From the date of their appointment until December 16, 1935, the receivers of Olympia continued to operate the business of Olympia. From December 16, 1935, to June 3, 1937, they operated the portion of the business which had not been acquired by petitioner. After June 3, 1937, petitioner and New England each operated the properties, and carried on the business, acquired by it from the receivers of Olympia.
On its return for the taxable years 1943, 1944, and 1945, petitioner deducted depreciation in the respective amounts of $104,649.34, $104,649.34, and $102,060.24 on the buildings included in the G.B. properties, taking as its basis the adjusted basis of such properties in the hands of Olympia on December 16, 1935. In the determination of the deficiencies for those years, respondent disallowed $57,940.71, $57,940.71, and $57,507.56 of such amounts.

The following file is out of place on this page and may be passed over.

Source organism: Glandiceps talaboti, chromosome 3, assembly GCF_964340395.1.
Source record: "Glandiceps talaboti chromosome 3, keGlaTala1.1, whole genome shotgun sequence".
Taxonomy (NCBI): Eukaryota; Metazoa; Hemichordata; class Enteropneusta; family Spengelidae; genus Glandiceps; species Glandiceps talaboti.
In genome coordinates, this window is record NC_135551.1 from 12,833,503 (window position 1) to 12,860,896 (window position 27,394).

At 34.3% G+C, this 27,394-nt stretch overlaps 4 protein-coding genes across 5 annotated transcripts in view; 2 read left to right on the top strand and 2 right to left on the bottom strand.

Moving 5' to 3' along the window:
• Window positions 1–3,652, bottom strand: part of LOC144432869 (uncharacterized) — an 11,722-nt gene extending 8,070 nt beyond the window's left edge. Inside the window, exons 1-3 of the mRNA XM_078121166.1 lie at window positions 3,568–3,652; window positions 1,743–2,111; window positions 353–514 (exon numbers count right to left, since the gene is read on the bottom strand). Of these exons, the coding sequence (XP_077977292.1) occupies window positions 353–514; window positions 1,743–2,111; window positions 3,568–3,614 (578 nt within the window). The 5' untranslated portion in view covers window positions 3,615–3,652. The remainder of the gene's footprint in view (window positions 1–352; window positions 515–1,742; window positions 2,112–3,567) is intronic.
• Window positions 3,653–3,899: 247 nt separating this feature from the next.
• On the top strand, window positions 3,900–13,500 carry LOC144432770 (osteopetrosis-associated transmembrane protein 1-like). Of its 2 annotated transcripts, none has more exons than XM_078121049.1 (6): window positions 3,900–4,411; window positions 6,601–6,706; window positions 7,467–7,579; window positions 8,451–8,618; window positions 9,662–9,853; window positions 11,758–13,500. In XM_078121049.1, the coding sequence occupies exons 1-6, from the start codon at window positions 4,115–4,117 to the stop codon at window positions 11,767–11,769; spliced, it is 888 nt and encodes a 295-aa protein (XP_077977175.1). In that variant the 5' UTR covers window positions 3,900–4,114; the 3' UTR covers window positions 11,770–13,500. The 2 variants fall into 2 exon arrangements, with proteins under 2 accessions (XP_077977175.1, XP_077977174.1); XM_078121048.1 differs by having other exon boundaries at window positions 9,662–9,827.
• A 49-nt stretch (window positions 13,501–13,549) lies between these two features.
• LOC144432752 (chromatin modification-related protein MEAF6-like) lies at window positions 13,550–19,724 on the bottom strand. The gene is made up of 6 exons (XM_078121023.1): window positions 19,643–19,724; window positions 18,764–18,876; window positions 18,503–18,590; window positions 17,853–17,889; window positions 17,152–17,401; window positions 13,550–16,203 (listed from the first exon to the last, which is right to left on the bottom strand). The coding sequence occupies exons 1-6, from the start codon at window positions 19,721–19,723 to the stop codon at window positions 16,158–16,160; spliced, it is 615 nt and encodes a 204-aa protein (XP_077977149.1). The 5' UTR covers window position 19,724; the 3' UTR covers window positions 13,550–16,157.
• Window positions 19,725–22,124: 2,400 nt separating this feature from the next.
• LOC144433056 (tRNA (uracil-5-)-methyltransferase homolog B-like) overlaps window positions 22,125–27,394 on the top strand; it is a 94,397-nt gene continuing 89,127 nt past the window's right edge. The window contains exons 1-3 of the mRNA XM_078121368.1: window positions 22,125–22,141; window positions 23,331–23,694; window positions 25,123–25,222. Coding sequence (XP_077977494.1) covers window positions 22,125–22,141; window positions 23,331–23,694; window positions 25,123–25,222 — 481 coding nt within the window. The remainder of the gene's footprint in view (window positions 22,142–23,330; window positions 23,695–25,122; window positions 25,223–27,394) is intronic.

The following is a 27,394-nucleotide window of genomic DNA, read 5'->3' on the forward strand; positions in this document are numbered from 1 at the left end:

VAN FOSSAN, Judge:
The sole question here presented involves the basis properly to be ascribed to the G.B. properties in the hands of petitioner for depreciation and invested capital purposes. Specifically, the parties are at issue with respect to whether the transaction by which such properties were acquired was one to which the nonrecognition provisions of section 112(b)(10) of the Internal Revenue Code of 1939 apply so as to make petitioner's basis therefor the same as it would be in the hands of Olympia pursuant to section 113(a)(22) of the 1939 Code.